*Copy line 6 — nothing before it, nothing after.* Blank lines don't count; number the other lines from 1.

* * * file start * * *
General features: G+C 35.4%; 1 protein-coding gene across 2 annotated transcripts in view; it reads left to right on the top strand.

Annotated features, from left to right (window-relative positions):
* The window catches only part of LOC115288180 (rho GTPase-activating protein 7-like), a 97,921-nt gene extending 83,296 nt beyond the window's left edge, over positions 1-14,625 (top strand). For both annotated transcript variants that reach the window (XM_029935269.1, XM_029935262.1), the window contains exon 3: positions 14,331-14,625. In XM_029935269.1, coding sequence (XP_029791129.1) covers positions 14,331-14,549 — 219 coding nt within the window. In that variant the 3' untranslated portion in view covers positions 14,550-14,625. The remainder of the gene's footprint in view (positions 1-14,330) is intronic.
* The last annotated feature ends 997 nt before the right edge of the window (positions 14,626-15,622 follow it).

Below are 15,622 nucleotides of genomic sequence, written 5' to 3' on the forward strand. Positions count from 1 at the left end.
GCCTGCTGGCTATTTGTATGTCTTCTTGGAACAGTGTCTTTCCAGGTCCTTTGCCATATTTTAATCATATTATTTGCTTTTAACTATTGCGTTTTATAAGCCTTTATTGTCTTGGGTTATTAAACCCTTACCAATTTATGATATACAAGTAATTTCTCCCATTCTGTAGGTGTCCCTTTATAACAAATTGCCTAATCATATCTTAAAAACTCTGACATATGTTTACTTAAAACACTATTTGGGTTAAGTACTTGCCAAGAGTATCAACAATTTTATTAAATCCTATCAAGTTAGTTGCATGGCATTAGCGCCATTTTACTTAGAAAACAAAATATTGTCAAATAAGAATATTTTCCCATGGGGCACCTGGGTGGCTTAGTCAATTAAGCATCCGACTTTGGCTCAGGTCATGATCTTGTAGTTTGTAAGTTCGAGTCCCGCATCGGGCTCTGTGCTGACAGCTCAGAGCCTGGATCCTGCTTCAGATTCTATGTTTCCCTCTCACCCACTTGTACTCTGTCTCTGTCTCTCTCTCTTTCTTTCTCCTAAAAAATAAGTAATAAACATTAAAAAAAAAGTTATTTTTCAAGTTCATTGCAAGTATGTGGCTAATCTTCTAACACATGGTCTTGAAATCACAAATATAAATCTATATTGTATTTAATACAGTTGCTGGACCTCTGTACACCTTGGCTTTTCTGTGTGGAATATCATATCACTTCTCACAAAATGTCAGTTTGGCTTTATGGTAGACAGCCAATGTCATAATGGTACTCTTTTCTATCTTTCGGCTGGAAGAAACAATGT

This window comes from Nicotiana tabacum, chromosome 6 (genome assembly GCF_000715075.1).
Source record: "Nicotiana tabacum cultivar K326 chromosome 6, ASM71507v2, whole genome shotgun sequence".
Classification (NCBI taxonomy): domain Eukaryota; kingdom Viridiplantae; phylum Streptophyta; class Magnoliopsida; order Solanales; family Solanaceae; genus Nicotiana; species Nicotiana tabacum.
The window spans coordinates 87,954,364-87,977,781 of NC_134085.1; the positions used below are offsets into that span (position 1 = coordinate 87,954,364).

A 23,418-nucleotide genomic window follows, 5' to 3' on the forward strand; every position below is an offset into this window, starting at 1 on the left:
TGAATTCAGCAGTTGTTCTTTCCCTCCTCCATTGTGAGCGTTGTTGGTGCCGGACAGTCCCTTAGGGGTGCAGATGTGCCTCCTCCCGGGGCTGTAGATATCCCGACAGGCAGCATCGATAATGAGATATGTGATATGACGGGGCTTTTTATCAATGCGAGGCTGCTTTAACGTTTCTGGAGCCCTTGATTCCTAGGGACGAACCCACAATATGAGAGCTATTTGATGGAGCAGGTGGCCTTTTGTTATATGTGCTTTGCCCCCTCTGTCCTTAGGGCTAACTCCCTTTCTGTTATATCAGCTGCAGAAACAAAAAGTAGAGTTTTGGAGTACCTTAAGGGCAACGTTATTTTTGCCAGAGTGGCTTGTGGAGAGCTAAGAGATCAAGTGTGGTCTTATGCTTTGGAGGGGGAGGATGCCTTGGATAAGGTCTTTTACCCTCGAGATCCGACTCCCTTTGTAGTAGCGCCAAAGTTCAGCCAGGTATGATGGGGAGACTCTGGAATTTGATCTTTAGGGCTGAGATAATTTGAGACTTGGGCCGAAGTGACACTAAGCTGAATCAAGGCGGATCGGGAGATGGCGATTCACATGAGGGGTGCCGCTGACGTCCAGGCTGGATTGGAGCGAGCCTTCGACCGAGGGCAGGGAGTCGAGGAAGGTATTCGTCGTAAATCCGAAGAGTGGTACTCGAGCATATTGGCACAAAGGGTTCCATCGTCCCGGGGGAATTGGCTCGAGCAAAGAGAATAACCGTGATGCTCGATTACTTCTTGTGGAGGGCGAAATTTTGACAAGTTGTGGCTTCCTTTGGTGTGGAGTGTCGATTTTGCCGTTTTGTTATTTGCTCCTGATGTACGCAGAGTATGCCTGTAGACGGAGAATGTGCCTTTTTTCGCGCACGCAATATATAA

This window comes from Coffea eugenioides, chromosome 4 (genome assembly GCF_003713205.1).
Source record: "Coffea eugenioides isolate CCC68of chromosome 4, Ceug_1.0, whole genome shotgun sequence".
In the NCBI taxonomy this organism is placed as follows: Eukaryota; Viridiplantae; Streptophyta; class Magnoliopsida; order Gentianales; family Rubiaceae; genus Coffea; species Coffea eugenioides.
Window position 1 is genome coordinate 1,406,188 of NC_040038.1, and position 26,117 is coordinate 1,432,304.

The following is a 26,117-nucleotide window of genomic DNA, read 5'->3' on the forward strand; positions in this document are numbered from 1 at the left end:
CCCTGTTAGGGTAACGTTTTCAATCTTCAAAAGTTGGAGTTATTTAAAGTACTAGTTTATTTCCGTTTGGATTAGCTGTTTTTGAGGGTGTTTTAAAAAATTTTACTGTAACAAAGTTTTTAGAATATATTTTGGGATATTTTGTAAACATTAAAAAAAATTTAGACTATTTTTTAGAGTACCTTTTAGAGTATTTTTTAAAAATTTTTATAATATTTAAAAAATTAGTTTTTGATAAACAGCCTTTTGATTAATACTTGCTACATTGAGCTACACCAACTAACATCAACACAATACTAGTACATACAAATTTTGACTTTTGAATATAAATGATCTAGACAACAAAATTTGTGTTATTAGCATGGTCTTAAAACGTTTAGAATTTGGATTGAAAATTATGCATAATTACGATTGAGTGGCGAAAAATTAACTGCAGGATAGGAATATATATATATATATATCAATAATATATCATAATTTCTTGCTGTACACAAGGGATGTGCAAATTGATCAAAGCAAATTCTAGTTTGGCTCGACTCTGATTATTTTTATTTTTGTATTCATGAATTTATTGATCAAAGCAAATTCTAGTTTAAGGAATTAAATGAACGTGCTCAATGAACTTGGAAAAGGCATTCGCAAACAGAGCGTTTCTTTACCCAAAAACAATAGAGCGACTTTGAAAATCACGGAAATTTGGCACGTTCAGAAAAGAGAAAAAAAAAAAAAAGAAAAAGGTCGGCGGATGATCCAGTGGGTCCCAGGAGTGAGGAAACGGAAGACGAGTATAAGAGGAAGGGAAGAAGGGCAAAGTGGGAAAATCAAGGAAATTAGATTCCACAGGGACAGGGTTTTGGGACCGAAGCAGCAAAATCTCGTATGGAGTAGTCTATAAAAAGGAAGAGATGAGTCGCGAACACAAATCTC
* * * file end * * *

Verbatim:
GCCTGCTGGCTATTTGTATGTCTTCTTGGAACAGTGTCTTTCCAGGTCCTTTGCCATATTTTAATCATATTATTTGCTTTTAACTATTGCGTTTTATAAGCCTTTATTGTCTTGGGTTATTAAACCCTTACCAATTTATGATATACAAGTAATTTCTCCCATTCTGTAGGTGTCCCTTTATAACAAATTGCCTAATCATATCTTAAAAACTCTGACATATGTTTACTTAAAACACTATTTGGGTTAAGTACTTGCCAAGAGTATCAACAATTTTATTAAATCCTATCAAGTTAGTTGCATGGCATTAGCGCCATTTTACTTAGAAAACAAAATATTGTCAAATAAGAATATTTTCCCATGGGGCACCTGGGTGGCTTAGTCAATTAAGCATCCGACTTTGGCTCAGGTCATGATCTTGTAGTTTGTAAGTTCGAGTCCCGCATCGGGCTCTGTGCTGACAGCTCAGAGCCTGGATCCTGCTTCAGATTCTATGTTTCCCTCTCACCCACTTGTACTCTGTCTCTGTCTCTCTCTCTTTCTTTCTCCTAAAAAATAAGTAATAAACATTAAAAAAAAAGTTATTTTTCAAGTTCATTGCAAGTATGTGGCTAATCTTCTAACACATGGTCTTGAAATCACAAATATAAATCTATATTGTATTTAATACAGTTGCTGGACCTCTGTACACCTTGGCTTTTCTGTGTGGAATATCATATCACTTCTCACAAAATGTCAGTTTGGCTTTATGGTAGACAGCCAATGTCATAATGGTACTCTTTTCTATCTTTCGGCTGGAAGAAACAATGT